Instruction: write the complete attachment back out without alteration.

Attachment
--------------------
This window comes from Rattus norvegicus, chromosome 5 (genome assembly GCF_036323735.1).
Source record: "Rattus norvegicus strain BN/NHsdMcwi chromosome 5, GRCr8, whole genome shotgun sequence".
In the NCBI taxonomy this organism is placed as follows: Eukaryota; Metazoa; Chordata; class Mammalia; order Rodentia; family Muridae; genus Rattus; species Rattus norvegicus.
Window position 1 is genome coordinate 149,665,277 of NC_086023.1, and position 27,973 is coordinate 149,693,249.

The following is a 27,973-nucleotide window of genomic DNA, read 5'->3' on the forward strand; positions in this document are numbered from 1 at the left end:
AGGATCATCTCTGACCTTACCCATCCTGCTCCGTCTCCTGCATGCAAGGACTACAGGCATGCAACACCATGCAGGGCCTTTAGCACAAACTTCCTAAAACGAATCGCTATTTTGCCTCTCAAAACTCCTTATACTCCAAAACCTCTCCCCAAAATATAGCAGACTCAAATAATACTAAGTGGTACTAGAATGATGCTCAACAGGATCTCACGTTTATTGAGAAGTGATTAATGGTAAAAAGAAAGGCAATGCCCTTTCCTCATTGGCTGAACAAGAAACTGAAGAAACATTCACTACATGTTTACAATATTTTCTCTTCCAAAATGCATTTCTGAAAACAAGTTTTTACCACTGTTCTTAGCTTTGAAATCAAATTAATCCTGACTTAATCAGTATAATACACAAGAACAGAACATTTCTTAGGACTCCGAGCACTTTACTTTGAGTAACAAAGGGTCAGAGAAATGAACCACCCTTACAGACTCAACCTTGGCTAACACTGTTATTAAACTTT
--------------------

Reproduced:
This window comes from Rattus norvegicus, chromosome 5 (genome assembly GCF_036323735.1).
Source record: "Rattus norvegicus strain BN/NHsdMcwi chromosome 5, GRCr8, whole genome shotgun sequence".
In the NCBI taxonomy this organism is placed as follows: Eukaryota; Metazoa; Chordata; class Mammalia; order Rodentia; family Muridae; genus Rattus; species Rattus norvegicus.
Window position 1 is genome coordinate 149,665,277 of NC_086023.1, and position 27,973 is coordinate 149,693,249.

The following is a 27,973-nucleotide window of genomic DNA, read 5'->3' on the forward strand; positions in this document are numbered from 1 at the left end:
AGGATCATCTCTGACCTTACCCATCCTGCTCCGTCTCCTGCATGCAAGGACTACAGGCATGCAACACCATGCAGGGCCTTTAGCACAAACTTCCTAAAACGAATCGCTATTTTGCCTCTCAAAACTCCTTATACTCCAAAACCTCTCCCCAAAATATAGCAGACTCAAATAATACTAAGTGGTACTAGAATGATGCTCAACAGGATCTCACGTTTATTGAGAAGTGATTAATGGTAAAAAGAAAGGCAATGCCCTTTCCTCATTGGCTGAACAAGAAACTGAAGAAACATTCACTACATGTTTACAATATTTTCTCTTCCAAAATGCATTTCTGAAAACAAGTTTTTACCACTGTTCTTAGCTTTGAAATCAAATTAATCCTGACTTAATCAGTATAATACACAAGAACAGAACATTTCTTAGGACTCCGAGCACTTTACTTTGAGTAACAAAGGGTCAGAGAAATGAACCACCCTTACAGACTCAACCTTGGCTAACACTGTTATTAAACTTT